Word of mouth marketing was working, as was donations to all the schools for their fundraising events. I had an amazing teaching team and I thought we would make it. Then, 2008. We hit the toddler stage of the business and it was just as awful as the tantrums at home. The business challenges included teacher attrition, those cute and talented 20-somethings tend to run off to India, and/or get married. Rent in the Presidio was ridiculously high and many families we served were cutting back on activities due to the economic shift. It was a break-it moment, failure number three.

We made some very tough decisions about space and staff. Looking back, I’m amazed that we made it though that period. When we started, we thought we knew what we knew; now, we actually know what we know. We’ve proven our curriculum again and again, covered the rent, and we flow with the teachers as they come and go. It did take five years to get the business to work for me instead of me working for it all the time. Now, I get to figure how to scale it!

Eight lessons learned:

  1. Being good at one thing at corporate shifts into having to be good at everything as a business owner. Figure it out yourself or have the resources to pay another. Even then, you may not get what you want.
  2. Make sure you know every aspect of your business. Don’t let anyone who works for you think that the business can run without you. If it can, you are at risk.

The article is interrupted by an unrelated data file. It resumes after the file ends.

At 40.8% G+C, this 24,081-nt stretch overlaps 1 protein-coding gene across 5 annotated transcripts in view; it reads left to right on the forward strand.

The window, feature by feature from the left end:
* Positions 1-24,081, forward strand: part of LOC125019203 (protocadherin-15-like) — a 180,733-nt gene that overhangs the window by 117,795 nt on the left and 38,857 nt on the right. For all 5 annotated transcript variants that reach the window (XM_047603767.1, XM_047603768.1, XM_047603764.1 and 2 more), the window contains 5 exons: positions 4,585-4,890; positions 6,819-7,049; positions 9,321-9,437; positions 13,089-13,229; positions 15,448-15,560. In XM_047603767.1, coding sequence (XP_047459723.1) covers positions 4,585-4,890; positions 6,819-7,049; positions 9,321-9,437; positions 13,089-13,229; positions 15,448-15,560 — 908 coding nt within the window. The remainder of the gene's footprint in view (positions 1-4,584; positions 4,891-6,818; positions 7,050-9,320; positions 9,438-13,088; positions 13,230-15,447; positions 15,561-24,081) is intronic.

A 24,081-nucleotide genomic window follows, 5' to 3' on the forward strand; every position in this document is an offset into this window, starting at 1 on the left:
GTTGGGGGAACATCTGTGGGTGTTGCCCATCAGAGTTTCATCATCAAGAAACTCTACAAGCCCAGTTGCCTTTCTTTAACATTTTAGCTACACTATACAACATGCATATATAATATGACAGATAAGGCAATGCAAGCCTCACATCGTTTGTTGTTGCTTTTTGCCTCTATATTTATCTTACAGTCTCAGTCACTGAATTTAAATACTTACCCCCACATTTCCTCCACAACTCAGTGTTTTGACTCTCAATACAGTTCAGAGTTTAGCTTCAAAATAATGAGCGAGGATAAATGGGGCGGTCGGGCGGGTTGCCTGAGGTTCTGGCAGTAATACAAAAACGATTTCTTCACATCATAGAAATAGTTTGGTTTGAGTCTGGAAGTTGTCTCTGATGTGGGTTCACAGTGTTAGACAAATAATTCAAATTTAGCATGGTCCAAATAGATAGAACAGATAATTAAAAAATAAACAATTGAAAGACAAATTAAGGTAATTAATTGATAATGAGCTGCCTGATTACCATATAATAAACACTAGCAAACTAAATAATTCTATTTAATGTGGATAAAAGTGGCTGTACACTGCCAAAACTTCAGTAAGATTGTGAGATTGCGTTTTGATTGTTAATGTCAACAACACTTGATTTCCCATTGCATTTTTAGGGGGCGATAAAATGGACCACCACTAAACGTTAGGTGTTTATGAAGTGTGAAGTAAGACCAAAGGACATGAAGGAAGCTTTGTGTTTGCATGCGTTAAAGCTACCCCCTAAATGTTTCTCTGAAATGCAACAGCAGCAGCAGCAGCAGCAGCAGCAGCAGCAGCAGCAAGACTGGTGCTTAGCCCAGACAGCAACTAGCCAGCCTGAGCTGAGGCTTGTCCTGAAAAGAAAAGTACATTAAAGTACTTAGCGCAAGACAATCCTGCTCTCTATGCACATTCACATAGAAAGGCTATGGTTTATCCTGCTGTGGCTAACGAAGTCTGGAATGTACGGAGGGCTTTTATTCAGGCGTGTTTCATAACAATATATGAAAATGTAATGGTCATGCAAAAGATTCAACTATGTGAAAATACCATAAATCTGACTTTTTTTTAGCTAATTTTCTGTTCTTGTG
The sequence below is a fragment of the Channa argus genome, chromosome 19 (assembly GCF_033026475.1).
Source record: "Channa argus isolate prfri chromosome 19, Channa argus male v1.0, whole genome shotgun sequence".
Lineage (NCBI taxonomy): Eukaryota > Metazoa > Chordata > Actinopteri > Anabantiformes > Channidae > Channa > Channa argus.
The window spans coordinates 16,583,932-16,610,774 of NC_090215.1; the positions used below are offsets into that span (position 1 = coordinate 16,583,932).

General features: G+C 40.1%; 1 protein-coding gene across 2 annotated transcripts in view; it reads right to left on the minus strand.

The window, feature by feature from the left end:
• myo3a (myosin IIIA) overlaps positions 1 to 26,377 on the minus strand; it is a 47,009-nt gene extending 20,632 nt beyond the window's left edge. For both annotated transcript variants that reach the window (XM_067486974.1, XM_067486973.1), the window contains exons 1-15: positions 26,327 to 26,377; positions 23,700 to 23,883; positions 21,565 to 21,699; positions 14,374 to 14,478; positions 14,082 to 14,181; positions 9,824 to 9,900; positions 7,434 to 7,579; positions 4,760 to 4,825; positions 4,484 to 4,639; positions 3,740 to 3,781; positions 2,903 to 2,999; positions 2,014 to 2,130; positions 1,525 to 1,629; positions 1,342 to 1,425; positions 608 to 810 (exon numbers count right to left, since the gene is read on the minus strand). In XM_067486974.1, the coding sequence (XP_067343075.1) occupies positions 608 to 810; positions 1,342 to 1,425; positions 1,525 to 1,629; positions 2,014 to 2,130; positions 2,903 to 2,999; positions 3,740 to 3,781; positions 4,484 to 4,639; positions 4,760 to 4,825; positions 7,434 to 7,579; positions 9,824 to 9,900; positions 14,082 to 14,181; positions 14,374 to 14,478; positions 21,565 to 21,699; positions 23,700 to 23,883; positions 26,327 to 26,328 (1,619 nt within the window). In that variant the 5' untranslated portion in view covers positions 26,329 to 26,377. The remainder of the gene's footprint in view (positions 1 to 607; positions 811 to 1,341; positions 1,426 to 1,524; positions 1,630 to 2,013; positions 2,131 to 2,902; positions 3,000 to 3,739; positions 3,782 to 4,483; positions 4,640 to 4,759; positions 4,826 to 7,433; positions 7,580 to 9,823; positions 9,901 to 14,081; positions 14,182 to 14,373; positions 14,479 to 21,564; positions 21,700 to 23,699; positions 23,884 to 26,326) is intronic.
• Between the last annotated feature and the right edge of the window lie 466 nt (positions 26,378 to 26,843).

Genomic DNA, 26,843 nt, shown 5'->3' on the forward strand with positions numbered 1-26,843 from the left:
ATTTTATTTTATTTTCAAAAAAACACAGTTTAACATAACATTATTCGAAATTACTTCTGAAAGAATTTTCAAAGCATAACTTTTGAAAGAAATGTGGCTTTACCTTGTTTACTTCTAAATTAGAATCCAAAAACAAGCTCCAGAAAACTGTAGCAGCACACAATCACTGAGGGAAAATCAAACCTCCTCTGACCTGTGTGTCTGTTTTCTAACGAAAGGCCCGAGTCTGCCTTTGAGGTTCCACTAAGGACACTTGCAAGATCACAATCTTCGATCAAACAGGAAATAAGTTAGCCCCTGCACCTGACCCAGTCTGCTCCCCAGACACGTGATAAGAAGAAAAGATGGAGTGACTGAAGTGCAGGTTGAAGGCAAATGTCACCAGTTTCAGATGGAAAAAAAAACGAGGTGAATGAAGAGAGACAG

3. Be accountable for your failures. Analyze them, take in fresh perspectives and apply your knowledge as quickly as possible. Give new ideas a solid try, but shift as soon as you know something is not working.
  4. Listen to your customers, vendors, contractors, and set your boundaries with them. Mutual respect, care and kindness go a long way. Always look for the win-win.
  5. Be damned passionate and determined to make it work, or be willing to let it all go.
  6. It’s extraordinarily helpful to have your partner in a stable financial position and/or to have plenty of savings. I had no idea we would need it, and we did.
  7. Don’t multi-task. It’s an oxymoron. Be present with your partner, and your kids. Be present with your work, but don’t do both, or everyone suffers. This is the hardest!
  8. Take care of you. You are super woman, but you need support to keep it all together. I’m still working on this one. Let me know if you have ideas.

 

Knowing what I know now, I’m not sure what to recommend. Starting my own business with children under the age of 5 years old was not the best decision. I ended up sacrificing time with my little ones to birth a business, spending more money, energy and time away or fragmenting myself. I could have lived on savings or created a job-share or flex-time solution with more freedom to prioritize my family and still play the corporate game to my satisfaction.

 

That said; no one could have convinced me to wait, not once I had set my mind to my vision. I had to go for it or regret not doing it.  In the end, you have to follow your own intuition.  There is no right answer.  There’s only what is right for you.  And that can change…

 

About Michelle Wing

Michelle Wing is the founder of It’s Yoga, Kids, www.itsyogakids.com.  For the last 10 years, she has dedicated herself to the nurturing development, health and well-being of children of all ages and abilities through yoga and infant massage. She is also the co-founder of Kid Moves, www.kmoves.com, a 3-book series that incorporates movement into early reading for age’s birth to 5 year olds.